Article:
I’ve written a lot about making stock and even included a basic recipe, but as many of you are wondering what to do with that turkey carcass taking up a good chunk of a shelf in your refrigerator, it seemed like a good time to recap some tips for turning it into cook’s gold. This is really how I think of good stock, because it adds a depth of flavor to soups, stews, and sauces that you can’t get otherwise.
If you want a light stock, just break up the carcass and miscellaneous bones and cover them in water in a good size pot. (If you like a darker flavor, roast the carcass in the oven first to brown it.) Add a couple of tablespoons of vinegar to the water leach the calcium from the bones into the stock. Bring it to a boil, and immediately turn it to the lowest simmer. I simmer for hours, because I want the bones to get soft enough to grind up for the chickens, but I’d say a three hour minimum, no maximum on the simmering.
While it’s simmering, you can add things like onion skins (turns the color darker), vegetable peelings, ends of celery. But after you’ve cooked all the substance out of the carcass, strain out the meat and bones, and then add a good amount of carrots, celery, onions, garlic, herbs. You can add these all in the roughest form–no peeling, minimal chopping. (Again, you can roast these first for a more caramelized flavor in the stock.) Simmer another couple of hours and strain again. Adding a few egg shells to the pot clarifies the stock, and not pressing down on the strainer helps keep it clear. This is just for looks–cloudiness doesn’t affect the taste.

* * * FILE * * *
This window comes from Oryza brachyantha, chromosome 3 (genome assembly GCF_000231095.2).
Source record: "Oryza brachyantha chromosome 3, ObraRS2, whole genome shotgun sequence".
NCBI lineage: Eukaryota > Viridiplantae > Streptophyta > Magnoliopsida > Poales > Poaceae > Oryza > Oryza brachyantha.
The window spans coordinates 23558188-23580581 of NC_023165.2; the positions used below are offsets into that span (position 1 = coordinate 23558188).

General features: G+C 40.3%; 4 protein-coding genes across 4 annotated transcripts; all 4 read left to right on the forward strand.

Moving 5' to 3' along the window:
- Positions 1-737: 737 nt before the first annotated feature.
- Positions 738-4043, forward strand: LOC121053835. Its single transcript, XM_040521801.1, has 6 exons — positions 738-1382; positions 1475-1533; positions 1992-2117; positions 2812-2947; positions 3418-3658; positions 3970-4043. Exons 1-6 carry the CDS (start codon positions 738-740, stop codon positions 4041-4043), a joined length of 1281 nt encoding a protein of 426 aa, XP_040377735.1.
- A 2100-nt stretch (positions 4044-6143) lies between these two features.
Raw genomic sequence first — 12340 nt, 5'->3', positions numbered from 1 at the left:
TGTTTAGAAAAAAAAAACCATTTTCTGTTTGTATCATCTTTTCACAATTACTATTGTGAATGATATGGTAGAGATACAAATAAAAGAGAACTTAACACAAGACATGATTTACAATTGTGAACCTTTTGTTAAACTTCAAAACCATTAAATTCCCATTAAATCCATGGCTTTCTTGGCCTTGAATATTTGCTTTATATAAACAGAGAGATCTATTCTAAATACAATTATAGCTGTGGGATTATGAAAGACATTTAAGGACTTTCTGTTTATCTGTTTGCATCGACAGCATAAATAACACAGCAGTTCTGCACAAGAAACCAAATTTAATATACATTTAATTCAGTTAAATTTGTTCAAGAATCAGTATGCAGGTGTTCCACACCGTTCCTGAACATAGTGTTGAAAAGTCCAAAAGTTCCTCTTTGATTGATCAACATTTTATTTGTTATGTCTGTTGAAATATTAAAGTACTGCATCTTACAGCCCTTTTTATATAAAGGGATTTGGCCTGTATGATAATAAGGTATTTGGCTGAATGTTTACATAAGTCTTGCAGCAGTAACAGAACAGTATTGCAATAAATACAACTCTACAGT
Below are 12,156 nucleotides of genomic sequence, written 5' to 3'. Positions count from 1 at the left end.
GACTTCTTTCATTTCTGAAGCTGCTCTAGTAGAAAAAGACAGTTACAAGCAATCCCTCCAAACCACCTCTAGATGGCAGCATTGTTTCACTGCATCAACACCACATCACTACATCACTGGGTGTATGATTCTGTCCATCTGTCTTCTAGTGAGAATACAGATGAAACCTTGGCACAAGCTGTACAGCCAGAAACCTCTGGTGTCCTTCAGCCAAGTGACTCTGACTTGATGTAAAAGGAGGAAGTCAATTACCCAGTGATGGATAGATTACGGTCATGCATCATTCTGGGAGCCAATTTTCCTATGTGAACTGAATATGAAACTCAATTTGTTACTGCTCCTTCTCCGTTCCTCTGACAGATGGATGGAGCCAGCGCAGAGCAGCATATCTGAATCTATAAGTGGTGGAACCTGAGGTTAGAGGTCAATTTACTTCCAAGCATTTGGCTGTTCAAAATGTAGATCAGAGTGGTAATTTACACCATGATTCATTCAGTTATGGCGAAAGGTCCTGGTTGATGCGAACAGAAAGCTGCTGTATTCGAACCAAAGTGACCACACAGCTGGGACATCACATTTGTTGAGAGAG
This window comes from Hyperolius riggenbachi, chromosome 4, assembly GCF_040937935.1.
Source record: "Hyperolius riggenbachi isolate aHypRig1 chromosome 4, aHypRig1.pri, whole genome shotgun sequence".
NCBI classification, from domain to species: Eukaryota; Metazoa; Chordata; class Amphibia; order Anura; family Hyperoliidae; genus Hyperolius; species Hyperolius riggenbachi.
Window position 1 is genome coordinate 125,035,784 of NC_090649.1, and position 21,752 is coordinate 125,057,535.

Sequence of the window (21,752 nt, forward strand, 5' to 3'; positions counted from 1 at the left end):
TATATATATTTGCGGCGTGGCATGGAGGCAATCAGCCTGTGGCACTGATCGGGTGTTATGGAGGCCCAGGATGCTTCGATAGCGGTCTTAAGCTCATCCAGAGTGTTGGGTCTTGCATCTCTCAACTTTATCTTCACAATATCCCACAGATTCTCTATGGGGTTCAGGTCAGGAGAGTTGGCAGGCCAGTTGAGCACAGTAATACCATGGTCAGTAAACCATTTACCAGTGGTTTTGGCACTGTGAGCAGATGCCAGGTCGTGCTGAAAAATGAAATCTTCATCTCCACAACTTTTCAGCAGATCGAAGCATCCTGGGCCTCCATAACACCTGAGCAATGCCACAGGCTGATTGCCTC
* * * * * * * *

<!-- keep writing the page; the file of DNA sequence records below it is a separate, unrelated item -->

After you’ve strained out the vegetables, there will probably be a layer of fat on top of your stock that you don’t want. You can put it in the refrigerator; the fat conceals, making it easy to peel off the now gelatinous stock. Or you can invest in a wonderful fat separator, a four-cup container with a hole in the bottom that opens when you press a lever in the handle. Let your stock sit for 10 minutes or so in the container so the fat rises to the top, then you can open the hole and “decant” the stock down to the fat level, discarding the top bit.
If you’re going to freeze the stock, simmer it more to concentrate it. Then strain it once with a fine mesh strainer, and pour it into ice cube trays.
There’s really no wrong way to make stock–I often just keep a pot on the back of the stove, mixing bones from various meats, and adding miscellaneous things as I cook. Here in our cool temperatures, it’s no problem to leave the stock overnight, then reheat. This can go on for awhile! A little fennel? Sure. Just be careful on the brassicas: cabbage/broccoli/cauliflower. Their flavor can overwhelm your stock. Happy leftovers!